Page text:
Author Topic: Allophone rules  (Read 4382 times)

Offline DavidShan

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Allophone rules
« on: October 07, 2014, 07:53:46 AM »
Hi guys, I have some problems with this question in my assignment.

Below are some words from Language T, transcribed phonetically. Consider the phones [r], (s], [l] and [ʃ]. How many phonemes do they represent?   
(i) Provide the appropriate rule or rules describing the allophones for each phoneme in your analysis; (ii)  If there is more than one analysis possible, explain why one analysis is more plausible than another.  Recall the principles of allophonic conditioning we have discussed in the lectures. 

rumi ‘red’                    pul ‘water’             ratio  ‘radio’
sod ‘hand’                   ʃiham ‘play’             os  ‘upper’
ilkom  ‘eight’               ʃidho ‘signal’           sosul  ‘novel’
irɯpi ‘name’                sul ‘city’                 ʃimsap   ‘thirteen’
paʃi ‘delicious’              sok ‘colour’            giri   ‘road’
mal ‘foot’                    imalsa ‘hair’           sɔp   ‘sack’
sarap ‘person’             ʃilso ‘mistake’         talta   ‘sweet’


I am really struggling with this question because I'm not even sure what is the first step that I have to do to solve it. I have listed the environments of all 4 phones. And I'm guessing (s] and [r] is contrastive because of the example [ratio] and [sarap]. (They both share #_a). Now since (s] and [ʃ] are both fractives so they could both be allophones of a phoneme? If that's the case, [r] and [l] are allophone of another phoneme? Is it correct? I think the argument is not supportive enough though.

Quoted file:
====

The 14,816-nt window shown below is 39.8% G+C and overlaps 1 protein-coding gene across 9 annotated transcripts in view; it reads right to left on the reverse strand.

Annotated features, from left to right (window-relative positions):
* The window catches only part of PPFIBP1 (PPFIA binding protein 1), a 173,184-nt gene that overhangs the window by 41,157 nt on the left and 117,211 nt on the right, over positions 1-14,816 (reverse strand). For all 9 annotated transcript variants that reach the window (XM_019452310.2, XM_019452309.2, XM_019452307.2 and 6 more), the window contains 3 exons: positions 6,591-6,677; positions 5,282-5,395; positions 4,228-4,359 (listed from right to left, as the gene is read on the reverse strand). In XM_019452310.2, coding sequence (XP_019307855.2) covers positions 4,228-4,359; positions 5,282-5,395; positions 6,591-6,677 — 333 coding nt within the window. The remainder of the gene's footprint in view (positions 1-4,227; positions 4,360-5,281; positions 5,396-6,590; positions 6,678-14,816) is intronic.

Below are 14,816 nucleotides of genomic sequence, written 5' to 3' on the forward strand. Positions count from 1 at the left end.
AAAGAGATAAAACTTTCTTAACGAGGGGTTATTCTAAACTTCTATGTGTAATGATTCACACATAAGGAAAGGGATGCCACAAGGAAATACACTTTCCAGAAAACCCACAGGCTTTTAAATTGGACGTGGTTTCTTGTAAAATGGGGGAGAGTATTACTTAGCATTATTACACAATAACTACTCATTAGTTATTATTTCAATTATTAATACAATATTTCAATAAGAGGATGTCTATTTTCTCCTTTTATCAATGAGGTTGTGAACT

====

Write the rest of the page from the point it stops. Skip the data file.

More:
Can anyone give me some clues of what I can do to solve it?

Thanks a bunch!
« Last Edit: October 07, 2014, 07:55:19 AM by DavidShan »

Offline MalFet

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Re: Allophone rules
« Reply #1 on: October 07, 2014, 08:35:47 AM »
Among [r], (s], [l] and [ʃ], you need to figure out which are in complementary distribution and which are contrastive. You're on the right track with ratio and sarap. Now just do that for the rest.

Offline freknu

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Re: Allophone rules
« Reply #2 on: October 07, 2014, 08:37:49 AM »
From what I can see I'd pay very close attention to:

1. what vowel follows a consonant
2. is a consonant followed by a vowel or a consonant
3. position: initial, medial, final

Offline Daniel

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Re: Allophone rules
« Reply #3 on: October 07, 2014, 09:58:45 AM »
David, we're happy to help, but we have a rule here that we won't do homework for you. Instead, if you can ask a specific question or one in general not about your specific assignment, we can help with that.

Another reason not to post the whole question is that then it gets indexed by search engines, and professors don't like it when their questions are available online, especially not when they have answers with them.

Again, you're very welcome to ask questions here, but focus on either very specific details, or general questions not specific to your homework.
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Offline DavidShan